Avian Conservation

Saving Birds and their Habitats

 

 Bioparque Amaru: Andean Condors in Zoos

The Andean Condor is considered endangered in Ecuador and other central Andean countries. The National Aviary has formed a strategic partnership with Bioparque Amaru/Cuenca Zoo to further the conservation of wildlife native to high Andean habitats, including the Andean Condor. This partnership builds on the knowledge that effective and economical conservation efforts must be expanded in situ, that is, where the birds naturally occur.

Under the inspired guidance of Ernesto Arbelaez, Director of Bioparque Amaru, this incredible zoo is a center for rescued wildlife and public conservation education, and is a station for biological investigations in the high Andes of southern Ecuador. The zoo is organized into various zones representing Ecuador’s diverse ecosystems, with each zone containing animals on exhibit that have been rescued from illegal trafficking. Even the few animals in the exotics section, such as ostriches and African lions, are rescues from circuses. Every month Bioparque Amaru receives dozens of illegally captured wild animals seized by the Ecuadorian government. These birds and animals are evaluated for their suitability to be released, and provided medical treatments, proper diets, and suitable housing – even if temporary.

The National Aviary has partnered with Bioparque Amaru in the construction of a breeding center for up to eight pairs of majestic Andean Condors. Innovative habitats incorporate native plants, natural rock outcrops, and an existing ravine, providing for a very natural breeding environment. Condor breeding programs are also coordinated with the National Andean Condor Conservation Group (Group Nacional de Trabajo por la Conservacion del Condor Andino, GNTCA), with the hope that one day the offspring of condors bred from Ecuadorian zoos can be safely released to soar in the skies over the Andes Mountains. 

To learn more about the National Aviary’s Andean Condor Conservation program, make plans to visit our impressive outdoor Andean Condor habitat at the National Aviary.

 

 Partnering with Public Agencies: Avian Research Informs National Park Management

At the National Aviary we have built extensive collaborative relationships to address avian conservation issues in the high Andes of southern Ecuador. Many of our conservation activities focus on generating management and conservation tools to address the needs of birds across the landscape. By working with land and resource managers on their research priorities, we help to insure informed management and conservation of the unique birds and their habitats, and help guarantee community-wide support for their conservation.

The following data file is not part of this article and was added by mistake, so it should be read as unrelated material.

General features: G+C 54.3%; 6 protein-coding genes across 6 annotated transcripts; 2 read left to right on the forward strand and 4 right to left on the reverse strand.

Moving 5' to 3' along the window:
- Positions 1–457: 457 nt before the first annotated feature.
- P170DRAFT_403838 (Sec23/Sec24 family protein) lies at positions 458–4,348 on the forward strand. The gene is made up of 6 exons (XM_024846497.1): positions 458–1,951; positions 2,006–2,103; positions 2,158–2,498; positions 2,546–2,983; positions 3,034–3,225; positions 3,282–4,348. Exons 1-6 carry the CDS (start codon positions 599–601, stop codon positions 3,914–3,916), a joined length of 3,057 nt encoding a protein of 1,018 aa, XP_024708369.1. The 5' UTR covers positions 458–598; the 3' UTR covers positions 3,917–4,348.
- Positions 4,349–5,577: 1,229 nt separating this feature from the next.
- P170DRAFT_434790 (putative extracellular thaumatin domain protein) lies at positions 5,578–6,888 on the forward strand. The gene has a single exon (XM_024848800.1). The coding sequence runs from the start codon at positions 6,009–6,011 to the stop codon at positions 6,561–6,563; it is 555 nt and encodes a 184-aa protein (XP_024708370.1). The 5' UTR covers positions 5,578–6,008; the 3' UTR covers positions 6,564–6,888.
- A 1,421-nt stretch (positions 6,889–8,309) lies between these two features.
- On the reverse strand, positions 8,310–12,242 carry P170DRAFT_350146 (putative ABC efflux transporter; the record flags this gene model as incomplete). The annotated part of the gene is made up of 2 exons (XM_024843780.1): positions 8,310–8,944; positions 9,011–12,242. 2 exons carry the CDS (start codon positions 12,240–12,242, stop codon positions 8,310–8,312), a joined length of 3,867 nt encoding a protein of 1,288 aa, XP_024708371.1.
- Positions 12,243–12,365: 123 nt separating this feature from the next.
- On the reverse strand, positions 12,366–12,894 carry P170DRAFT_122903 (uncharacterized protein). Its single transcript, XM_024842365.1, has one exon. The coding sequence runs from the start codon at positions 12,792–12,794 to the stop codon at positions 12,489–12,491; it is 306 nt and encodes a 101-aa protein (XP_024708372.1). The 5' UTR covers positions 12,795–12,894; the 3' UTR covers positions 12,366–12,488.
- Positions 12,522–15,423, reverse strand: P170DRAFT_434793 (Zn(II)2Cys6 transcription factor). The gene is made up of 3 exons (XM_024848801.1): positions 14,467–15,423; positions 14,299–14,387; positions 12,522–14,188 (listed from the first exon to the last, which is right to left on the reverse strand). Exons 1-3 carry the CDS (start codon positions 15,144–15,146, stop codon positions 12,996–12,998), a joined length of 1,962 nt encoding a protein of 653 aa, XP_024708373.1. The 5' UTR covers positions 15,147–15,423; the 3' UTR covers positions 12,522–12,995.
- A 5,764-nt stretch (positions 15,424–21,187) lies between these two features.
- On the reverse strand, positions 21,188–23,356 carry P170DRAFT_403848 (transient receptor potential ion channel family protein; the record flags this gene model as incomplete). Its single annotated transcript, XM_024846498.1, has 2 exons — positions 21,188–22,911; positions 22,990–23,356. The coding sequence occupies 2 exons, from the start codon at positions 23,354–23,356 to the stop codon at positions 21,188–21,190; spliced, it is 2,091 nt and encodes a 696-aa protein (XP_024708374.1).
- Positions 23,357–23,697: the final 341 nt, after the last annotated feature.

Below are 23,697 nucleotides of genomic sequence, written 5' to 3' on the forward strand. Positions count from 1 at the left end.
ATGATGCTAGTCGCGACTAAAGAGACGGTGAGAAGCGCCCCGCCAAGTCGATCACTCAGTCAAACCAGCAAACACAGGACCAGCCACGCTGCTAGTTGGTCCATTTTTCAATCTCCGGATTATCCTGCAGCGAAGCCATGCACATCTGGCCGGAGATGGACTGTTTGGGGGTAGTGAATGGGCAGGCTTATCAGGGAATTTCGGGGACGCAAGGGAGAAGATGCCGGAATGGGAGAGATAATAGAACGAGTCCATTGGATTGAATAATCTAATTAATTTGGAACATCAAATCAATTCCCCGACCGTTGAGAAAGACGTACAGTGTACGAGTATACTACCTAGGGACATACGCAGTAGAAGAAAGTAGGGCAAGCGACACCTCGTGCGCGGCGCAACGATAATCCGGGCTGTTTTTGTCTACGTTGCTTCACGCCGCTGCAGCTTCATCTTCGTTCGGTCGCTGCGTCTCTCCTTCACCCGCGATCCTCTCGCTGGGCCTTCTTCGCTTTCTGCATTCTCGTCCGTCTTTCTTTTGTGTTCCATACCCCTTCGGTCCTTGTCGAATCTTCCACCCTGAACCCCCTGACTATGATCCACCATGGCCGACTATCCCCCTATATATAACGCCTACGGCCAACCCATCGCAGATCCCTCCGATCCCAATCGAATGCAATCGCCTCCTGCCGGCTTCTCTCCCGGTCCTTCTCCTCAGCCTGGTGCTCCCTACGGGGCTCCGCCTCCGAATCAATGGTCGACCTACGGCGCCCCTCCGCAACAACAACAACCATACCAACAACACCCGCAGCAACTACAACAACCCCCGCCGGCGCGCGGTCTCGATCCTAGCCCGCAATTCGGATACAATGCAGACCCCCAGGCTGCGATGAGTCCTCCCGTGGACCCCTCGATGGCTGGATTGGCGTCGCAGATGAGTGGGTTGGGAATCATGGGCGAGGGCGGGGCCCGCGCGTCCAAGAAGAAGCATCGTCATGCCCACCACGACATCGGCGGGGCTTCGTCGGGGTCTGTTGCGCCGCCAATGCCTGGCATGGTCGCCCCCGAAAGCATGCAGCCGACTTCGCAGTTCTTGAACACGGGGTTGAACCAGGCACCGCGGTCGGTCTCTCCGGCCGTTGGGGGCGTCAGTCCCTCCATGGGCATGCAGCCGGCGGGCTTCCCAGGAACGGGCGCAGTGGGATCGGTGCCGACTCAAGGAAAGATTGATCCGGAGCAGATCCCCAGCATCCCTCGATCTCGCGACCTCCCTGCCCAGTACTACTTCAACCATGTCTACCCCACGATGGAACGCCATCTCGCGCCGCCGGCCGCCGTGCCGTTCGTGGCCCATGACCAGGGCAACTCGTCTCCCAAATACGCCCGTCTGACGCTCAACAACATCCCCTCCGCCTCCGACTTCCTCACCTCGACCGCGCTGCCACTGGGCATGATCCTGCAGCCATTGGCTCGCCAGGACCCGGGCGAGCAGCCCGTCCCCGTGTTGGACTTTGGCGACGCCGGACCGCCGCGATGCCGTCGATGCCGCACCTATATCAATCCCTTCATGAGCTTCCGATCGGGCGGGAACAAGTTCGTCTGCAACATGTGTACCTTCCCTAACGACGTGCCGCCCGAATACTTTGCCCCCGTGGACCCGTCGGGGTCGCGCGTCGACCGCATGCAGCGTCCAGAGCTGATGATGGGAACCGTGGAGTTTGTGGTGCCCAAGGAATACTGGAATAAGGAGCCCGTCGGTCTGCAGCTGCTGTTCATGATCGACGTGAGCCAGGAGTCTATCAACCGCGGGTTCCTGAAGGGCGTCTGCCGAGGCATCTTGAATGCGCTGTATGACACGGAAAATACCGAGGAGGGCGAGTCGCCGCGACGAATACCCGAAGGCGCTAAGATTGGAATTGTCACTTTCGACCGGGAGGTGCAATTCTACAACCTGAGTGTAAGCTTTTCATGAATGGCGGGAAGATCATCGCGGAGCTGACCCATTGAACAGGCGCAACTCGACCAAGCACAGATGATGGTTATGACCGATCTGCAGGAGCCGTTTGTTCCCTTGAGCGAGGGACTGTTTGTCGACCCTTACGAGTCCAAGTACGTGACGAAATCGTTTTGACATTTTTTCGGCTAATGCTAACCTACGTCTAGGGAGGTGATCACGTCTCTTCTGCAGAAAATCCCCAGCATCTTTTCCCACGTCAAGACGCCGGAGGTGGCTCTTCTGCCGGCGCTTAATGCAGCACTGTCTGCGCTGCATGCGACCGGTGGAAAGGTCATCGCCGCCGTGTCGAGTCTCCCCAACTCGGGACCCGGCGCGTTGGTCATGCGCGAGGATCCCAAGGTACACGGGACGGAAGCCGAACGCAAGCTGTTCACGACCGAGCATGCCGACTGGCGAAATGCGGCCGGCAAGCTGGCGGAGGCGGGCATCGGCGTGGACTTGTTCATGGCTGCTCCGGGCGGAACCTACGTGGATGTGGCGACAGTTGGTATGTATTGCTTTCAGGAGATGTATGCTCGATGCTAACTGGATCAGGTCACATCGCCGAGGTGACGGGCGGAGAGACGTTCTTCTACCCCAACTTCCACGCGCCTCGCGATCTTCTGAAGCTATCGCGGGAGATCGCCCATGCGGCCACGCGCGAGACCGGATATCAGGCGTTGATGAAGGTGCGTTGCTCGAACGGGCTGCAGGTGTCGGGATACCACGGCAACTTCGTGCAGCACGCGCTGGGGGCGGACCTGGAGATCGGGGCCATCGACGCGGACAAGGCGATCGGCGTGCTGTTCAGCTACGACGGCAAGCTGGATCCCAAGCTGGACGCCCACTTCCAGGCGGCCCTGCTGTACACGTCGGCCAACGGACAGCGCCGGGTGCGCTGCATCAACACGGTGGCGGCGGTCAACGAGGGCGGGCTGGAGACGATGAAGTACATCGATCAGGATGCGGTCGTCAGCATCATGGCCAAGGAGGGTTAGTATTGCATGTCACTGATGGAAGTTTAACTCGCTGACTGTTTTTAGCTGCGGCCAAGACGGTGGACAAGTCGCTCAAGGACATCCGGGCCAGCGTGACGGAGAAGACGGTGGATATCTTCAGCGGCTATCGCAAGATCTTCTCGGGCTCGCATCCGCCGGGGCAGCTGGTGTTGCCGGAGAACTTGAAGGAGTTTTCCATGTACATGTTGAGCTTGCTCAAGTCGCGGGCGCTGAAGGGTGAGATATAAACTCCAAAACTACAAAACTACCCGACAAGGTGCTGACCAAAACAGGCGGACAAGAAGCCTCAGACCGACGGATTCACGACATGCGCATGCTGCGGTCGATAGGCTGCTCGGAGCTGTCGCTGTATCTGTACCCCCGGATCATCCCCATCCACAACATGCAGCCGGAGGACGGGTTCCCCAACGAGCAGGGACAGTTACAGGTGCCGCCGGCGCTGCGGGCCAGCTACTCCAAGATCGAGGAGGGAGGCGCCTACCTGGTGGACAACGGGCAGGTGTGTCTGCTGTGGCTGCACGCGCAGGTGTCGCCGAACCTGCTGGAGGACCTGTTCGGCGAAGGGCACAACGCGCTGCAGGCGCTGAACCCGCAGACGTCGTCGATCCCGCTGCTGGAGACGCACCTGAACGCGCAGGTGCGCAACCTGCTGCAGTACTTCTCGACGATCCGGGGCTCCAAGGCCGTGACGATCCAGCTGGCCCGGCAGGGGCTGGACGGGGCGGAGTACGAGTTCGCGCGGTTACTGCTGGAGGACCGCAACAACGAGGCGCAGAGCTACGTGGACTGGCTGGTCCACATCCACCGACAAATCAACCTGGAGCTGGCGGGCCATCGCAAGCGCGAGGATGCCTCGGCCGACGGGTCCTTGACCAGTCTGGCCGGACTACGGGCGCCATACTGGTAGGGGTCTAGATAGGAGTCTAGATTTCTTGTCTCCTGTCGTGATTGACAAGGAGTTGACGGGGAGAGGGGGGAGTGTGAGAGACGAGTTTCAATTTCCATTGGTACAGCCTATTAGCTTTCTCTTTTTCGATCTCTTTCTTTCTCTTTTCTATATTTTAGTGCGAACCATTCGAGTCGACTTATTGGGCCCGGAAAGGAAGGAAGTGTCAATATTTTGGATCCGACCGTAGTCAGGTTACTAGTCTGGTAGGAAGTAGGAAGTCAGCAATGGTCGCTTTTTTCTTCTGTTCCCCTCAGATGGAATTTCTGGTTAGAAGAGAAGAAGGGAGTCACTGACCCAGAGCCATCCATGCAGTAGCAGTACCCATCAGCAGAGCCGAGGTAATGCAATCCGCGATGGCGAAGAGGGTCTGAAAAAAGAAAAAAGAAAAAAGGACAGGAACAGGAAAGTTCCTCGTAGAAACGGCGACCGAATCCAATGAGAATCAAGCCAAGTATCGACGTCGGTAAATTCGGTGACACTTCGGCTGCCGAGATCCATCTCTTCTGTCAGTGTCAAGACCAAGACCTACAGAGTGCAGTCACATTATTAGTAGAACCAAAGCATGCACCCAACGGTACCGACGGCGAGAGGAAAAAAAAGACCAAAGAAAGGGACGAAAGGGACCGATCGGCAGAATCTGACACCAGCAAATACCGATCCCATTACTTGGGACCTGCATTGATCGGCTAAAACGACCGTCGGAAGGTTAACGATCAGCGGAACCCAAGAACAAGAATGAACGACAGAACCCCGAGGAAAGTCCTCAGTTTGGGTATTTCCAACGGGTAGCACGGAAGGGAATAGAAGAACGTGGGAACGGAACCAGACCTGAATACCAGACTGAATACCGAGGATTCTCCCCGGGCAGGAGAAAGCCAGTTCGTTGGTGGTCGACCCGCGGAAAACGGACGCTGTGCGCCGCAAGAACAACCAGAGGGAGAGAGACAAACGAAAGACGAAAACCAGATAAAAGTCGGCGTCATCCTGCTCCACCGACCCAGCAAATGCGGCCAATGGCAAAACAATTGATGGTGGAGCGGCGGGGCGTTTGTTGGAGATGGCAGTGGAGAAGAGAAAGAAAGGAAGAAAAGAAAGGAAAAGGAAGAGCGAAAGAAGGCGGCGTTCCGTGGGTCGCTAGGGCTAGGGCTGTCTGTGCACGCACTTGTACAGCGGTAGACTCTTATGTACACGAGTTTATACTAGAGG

Cajas National Park covers more than 28,000 hectares in the high Andes of southern Ecuador and is situated on the continental divide approximately 35 km west of Cuenca. Elevation in the park ranges from 3160 to 4450 meters and about 90% of the park is páramo interspresed with patches of Polylepis forest. At lower elevations lies montane cloud forest (bosque altoandino), cloud forest degraded by the planting of introduced tree species (bosque introducido), and secondary cloud forest (bosque altoandino secundario) which varies from open pasture-like habitat to a more dense forest.

The park serves as a major water catchment for the city of Cuenca and other surrounding villages; approximately 80% of the city’s water comes from rivers and streams originating in the park. For this reason, the city of Cuenca’s municipal company for water supply (ETAPA) actually co-manages the national park.

Working with ETAPA and the Ministry of the Environment, we have studied the impact of decades of forestry, grazing and other human disturbances on birds in the high Andes. Given that there is extensive deforestation in the region, and that habitat change is a continuing threat to birds, it is imperative to evaluate how community structure has changed over time, and how it will change with continued deforestation or reforestation.

At the request of land managers we have also studied how birds respond to the presence of tourism infrastructure and tourists, and how the presence of a major trans-Andean highway through Cajas National Park affects bird populations. Addressing the omnipresent problem of cattle grazing in the high grasslands, we have also quantified impacts of cattle on bird communities.

Finally, studies with collaborators at the University of Azuay and Bioparque Amaru have combined to affect national park planning in a huge way! In 2017 the Ministry of the Environment recommended protection for a new national park in the southern Andes. This new park, covering tens of thousands of hectares, would protect an area of very high use by Andean Condors, as revealed by our field studies. 

Field studies by the National Aviary and our Ecuadorian collaborators have informed management efforts by ETAPA and the Ministry of the Environment in very concrete ways. We value highly these relationships, and look forward to continuing research to inform management of protected areas critical to the conservation of birds.